A supposed Saudi princess claimed yesterday that she is so wealthy she has splashed out almost £1million on perfume in the past two months.
Her spree has created an Aladdin’s cave-style display of opulence which has to be seen to be believed, the High Court heard.
Sara Al Amoudi is accused of being a one-time penniless Ethiopian pr0stitute who posed as a princess to swindle London property developers Amanda Clutterbuck and Ian Paton out of luxury flats worth £14million.
But yesterday the mysterious ‘princess’ – whose age has been given as between 31 and 45 – wept in court as she assured the judge she had never been an impoverished pr0stitute, that her wealth was genuine and that she had been on the shopping sprees to prove it.
Miss Al Amoudi, who arrived at the London court in a Rolls Royce with numberplates reading ‘HRH’, told judge Sarah Asplin her shopping addiction was so serious she had sought medical help.
In heavily accented English, Miss Al Amoudi said: ‘I have a problem with shopping – I go to doctor. In the last two months my perfume, only the perfume – $1.4million (£912,000). I can show you the pictures.’
Miss Al Amoudi arrived at court in a full burka and five-inch platform heels.
At the suggestion of the judge she removed her veil in the witness box, but still attempted to keep her face hidden from onlookers.
She claims she had an affair with her alleged victim Mr Paton, 45, behind the back of his lover and business partner Miss Clutterbuck, 56, and that he borrowed and stole some £5million of pocket money she received from Saudi Arabia.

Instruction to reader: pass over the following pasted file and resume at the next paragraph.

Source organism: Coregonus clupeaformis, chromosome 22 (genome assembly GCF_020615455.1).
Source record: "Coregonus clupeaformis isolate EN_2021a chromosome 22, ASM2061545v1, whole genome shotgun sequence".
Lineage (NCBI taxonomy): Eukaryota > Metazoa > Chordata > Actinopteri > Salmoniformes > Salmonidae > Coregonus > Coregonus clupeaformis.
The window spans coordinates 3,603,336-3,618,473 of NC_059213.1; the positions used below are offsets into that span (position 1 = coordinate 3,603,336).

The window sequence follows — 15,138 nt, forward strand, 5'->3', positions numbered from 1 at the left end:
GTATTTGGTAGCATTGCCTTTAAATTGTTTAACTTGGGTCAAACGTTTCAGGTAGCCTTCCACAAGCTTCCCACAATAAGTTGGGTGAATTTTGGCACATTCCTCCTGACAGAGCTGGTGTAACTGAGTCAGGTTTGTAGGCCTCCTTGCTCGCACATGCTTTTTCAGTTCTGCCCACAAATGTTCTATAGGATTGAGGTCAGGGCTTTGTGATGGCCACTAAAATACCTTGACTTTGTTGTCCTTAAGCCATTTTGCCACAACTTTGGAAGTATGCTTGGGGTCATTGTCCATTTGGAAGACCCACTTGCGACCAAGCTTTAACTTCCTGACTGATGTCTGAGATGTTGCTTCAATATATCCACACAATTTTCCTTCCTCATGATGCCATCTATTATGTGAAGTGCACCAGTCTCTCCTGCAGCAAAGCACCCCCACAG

She also insists that when six exclusive flats in Knightsbridge and Chelsea were signed over to her name, it was simply repayment for his thefts and loans.
But Mr Paton and Miss Clutterbuck say she swindled them by pretending she had millions to invest in a massive property project – allegedly claiming to be an estranged wife of Saudi Arabia’s King Abdullah, 88 – and are demanding £14million from her.
Yesterday, Miss Al Amoudi insisted ‘in the name of Allah’ that she was an honest woman given some £10million in cash by her family in the past decade.
She claimed she kept money hidden under her bed and entrusted Mr Paton with half her cash for ‘safekeeping’, and insisted her only problems were wild spending.
Miss Al Amoudi said: ‘I’m afraid I’m addicted to spending money, and get through enormous amounts of cash. I can easily spend £50,000 to £100,000 in one spree.’
At any one time she would have ‘a minimum of £100,000 and sometimes £400,000’ stashed under a piece of carpet beneath her bed, she said.
She added that in Saudi Arabia she was considered ‘like a criminal’ because she had an adulterous relationship, so her family had to send her pocket money in cash stuffed into suitcases.
Miss Al Amoudi claimed she married at 13 to a man she refused to name, saying that he was now a threat to her life and that of her 13-year-old daughter.
But she claimed her ‘lover’ Mr Paton took advantage of her and that now he and Miss Clutterbuck were lying about her.
Miss Al Amoudi said: ‘They say I’m a pr0stitute. It’s not true. I swear to Allah I’m not liar.’ She said Mr Paton was a drug user. He denies taking crack cocaine.
Miss Al Amoudi was accused by a male model boyfriend in a previous criminal case of having regularly drunk herself into a stupor at nightclubs.
But yesterday, when asked by Stuart Cakebread, barrister for the plaintiffs: ‘Do you drink?’, she said: ‘I will not answer this question because I’m a Muslim woman.’
The court had earlier heard witness Negat Ali, an Ethiopia-born south London furniture dealer, claim the defendant was a former pr0stitute originally from Ethiopia.
She claims she came forward after seeing a picture of Miss Al Amoudi’s unveiled face in the Daily Mail.
Miss Ali claimed she first met the ‘princess’ in 1985 when Miss Al Amoudi was operating under a different name and was helping her mother run a restaurant in the Yemen notorious for luring in rich men and conning them. She said they fell out later after Miss Al Amoudi failed to repay a £500 loan.
Miss Ali denied being a disgruntled former maid of the ‘princess’.
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